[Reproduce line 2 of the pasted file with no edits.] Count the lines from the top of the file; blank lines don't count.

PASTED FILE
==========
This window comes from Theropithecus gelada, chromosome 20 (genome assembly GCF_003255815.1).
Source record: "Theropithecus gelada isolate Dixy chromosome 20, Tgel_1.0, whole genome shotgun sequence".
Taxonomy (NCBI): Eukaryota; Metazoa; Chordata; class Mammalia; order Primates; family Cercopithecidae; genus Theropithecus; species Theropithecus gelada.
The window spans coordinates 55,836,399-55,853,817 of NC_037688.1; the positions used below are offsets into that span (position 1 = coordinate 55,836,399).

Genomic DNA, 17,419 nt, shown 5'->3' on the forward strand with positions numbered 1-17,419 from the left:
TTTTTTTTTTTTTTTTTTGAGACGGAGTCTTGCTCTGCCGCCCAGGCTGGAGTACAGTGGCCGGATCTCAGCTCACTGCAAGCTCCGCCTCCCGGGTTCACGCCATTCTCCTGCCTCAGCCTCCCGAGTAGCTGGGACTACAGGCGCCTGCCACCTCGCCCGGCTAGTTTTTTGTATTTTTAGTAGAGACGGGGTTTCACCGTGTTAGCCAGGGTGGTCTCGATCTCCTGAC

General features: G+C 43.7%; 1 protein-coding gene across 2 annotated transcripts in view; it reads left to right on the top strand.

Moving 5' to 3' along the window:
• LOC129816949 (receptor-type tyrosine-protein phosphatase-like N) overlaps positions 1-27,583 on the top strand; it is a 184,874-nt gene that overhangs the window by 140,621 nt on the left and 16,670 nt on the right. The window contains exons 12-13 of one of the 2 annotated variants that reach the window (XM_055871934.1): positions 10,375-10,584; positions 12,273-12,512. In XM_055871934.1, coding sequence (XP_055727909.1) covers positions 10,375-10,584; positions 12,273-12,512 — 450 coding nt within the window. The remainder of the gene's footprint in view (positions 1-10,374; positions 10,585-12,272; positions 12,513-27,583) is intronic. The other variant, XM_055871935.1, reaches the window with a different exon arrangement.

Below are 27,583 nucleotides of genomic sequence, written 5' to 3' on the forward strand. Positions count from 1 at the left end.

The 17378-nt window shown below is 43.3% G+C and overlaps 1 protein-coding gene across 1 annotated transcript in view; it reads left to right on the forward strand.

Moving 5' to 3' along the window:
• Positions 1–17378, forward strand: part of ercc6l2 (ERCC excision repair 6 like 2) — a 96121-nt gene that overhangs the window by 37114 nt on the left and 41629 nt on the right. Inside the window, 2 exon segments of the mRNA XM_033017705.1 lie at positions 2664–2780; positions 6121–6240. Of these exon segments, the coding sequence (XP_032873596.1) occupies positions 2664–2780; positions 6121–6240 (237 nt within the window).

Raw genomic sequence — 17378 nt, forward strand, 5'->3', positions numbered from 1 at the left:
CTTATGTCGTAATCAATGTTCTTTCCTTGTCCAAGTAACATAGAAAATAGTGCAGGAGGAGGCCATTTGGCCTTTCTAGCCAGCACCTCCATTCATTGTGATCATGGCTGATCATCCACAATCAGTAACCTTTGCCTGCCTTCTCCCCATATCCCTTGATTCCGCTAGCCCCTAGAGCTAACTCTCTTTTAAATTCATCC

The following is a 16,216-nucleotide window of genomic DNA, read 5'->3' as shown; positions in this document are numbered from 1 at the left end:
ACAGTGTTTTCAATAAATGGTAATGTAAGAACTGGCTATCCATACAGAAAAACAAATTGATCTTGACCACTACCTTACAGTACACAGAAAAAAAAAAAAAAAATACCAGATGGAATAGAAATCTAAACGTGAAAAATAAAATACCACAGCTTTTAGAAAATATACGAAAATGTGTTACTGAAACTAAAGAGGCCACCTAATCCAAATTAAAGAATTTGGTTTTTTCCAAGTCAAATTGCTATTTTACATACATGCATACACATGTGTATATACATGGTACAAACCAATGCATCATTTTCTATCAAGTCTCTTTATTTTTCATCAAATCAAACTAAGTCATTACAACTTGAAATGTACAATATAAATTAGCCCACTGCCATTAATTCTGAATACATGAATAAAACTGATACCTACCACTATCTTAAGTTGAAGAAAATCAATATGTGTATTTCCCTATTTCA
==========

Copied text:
Source record: "Theropithecus gelada isolate Dixy chromosome 20, Tgel_1.0, whole genome shotgun sequence".